Loveless has a subtle flow. Characters move fluently across the screen and their actions are within the laws of nature. Loveless lacks the detailed art of a Clamp piece and the fabulous CG of so many current works; however, it manages to accent the idea that less it more. The fight scenes in Loveless do not have much of the gloss that is currently in favor. You are never spectacularly impressed by them. You can only view them as part of the story's progression. For example, if you watched a recent episode of Naruto and paused the video to appreciate the effects, you might have forgotten how to appreciate this type of action. The backgrounds always have one or two small details and somehow these details always become integral parts of the action.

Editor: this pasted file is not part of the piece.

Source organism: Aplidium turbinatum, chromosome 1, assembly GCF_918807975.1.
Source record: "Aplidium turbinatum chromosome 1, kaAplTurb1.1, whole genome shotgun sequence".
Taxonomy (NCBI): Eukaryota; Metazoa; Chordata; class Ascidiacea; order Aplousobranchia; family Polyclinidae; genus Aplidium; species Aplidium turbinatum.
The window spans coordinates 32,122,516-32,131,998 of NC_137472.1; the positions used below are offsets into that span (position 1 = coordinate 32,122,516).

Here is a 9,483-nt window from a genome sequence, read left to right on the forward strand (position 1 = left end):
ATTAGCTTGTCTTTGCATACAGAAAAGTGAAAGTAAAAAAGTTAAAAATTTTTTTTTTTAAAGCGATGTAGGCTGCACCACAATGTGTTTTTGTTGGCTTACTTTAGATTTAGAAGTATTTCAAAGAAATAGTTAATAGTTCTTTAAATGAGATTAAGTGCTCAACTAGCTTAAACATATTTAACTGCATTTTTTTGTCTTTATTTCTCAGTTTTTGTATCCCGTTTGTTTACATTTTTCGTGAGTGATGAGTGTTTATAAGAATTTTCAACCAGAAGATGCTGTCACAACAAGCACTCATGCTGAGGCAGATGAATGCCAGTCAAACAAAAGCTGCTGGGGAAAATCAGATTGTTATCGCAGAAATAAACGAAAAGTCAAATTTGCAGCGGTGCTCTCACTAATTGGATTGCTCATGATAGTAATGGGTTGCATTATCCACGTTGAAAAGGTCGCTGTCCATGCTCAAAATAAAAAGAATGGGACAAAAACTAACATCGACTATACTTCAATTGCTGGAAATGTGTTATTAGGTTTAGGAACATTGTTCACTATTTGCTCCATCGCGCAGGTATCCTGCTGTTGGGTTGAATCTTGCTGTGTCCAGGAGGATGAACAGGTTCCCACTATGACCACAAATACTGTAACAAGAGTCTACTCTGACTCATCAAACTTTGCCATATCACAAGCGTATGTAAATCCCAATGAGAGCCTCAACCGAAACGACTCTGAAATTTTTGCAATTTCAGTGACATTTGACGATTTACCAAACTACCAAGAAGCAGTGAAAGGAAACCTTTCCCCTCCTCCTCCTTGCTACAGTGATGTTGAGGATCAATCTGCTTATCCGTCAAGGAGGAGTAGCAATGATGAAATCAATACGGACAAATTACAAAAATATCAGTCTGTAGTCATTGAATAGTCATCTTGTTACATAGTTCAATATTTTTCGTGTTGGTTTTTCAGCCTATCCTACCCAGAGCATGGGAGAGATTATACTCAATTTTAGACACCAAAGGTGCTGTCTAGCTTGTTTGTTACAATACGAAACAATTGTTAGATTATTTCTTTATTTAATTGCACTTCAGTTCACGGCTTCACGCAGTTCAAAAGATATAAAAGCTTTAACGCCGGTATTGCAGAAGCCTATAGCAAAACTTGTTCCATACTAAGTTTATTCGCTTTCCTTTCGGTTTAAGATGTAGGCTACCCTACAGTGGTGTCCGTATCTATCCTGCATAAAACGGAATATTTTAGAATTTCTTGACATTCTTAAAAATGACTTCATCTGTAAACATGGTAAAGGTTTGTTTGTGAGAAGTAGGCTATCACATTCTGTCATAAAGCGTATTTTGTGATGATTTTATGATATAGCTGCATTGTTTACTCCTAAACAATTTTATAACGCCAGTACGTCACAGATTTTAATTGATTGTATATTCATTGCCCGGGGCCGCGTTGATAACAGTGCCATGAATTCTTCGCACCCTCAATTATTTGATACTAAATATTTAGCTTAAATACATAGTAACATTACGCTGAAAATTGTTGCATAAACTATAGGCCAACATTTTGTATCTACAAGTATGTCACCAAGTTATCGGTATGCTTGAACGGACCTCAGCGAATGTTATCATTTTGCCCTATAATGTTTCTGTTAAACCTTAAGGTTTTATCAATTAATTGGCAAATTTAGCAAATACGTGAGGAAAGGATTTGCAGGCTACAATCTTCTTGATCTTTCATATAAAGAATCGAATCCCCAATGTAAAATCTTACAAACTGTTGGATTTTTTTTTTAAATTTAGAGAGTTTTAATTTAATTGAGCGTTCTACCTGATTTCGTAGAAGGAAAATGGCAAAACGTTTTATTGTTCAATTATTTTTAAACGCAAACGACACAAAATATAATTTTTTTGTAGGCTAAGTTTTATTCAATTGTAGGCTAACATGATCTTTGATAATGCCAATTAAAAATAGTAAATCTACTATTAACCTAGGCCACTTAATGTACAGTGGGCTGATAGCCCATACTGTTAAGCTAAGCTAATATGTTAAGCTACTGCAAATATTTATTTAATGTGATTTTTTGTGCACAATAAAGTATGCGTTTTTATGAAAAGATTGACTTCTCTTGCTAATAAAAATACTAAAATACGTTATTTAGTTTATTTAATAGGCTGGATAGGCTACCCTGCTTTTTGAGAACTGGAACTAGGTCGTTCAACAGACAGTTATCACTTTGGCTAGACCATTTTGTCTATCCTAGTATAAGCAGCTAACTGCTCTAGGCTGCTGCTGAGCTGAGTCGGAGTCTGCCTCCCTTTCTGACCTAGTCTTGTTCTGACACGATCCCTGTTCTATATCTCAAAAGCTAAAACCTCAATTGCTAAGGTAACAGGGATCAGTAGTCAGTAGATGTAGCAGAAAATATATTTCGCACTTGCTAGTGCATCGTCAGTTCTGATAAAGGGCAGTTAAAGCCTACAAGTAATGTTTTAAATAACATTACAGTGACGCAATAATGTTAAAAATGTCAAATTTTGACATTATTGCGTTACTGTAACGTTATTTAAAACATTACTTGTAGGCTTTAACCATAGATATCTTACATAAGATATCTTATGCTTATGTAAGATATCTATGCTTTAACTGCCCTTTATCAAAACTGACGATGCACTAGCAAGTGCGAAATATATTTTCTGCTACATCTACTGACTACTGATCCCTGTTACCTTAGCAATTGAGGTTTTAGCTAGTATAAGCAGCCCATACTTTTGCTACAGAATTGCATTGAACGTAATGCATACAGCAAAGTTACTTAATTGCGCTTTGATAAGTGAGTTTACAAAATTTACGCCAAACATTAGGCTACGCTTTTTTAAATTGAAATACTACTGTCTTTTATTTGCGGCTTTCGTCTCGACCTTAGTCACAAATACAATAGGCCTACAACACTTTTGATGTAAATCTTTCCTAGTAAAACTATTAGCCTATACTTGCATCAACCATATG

That said about the visuals of the anime itself. It is important to note that unlike some (maybe even most) other animes in current production, Loveless does not exclusively feature clipped scenes from the actual anime in its intro and exit. I generally dislike this practice as it predisposes you to like or dislike the anime itself. It also gives you an idea of what will happen in the series itself (AKA don't watch the intro or exit of Trinity Blood if you don't want to know who the characters are and what is going to happen to them in the beginning episodes.) In this case, I'm also fond of the effects used for both pieces. There is blurring and fading as well as scaling transfers. These demonstrate the general mood of this anime quite well without defining its form.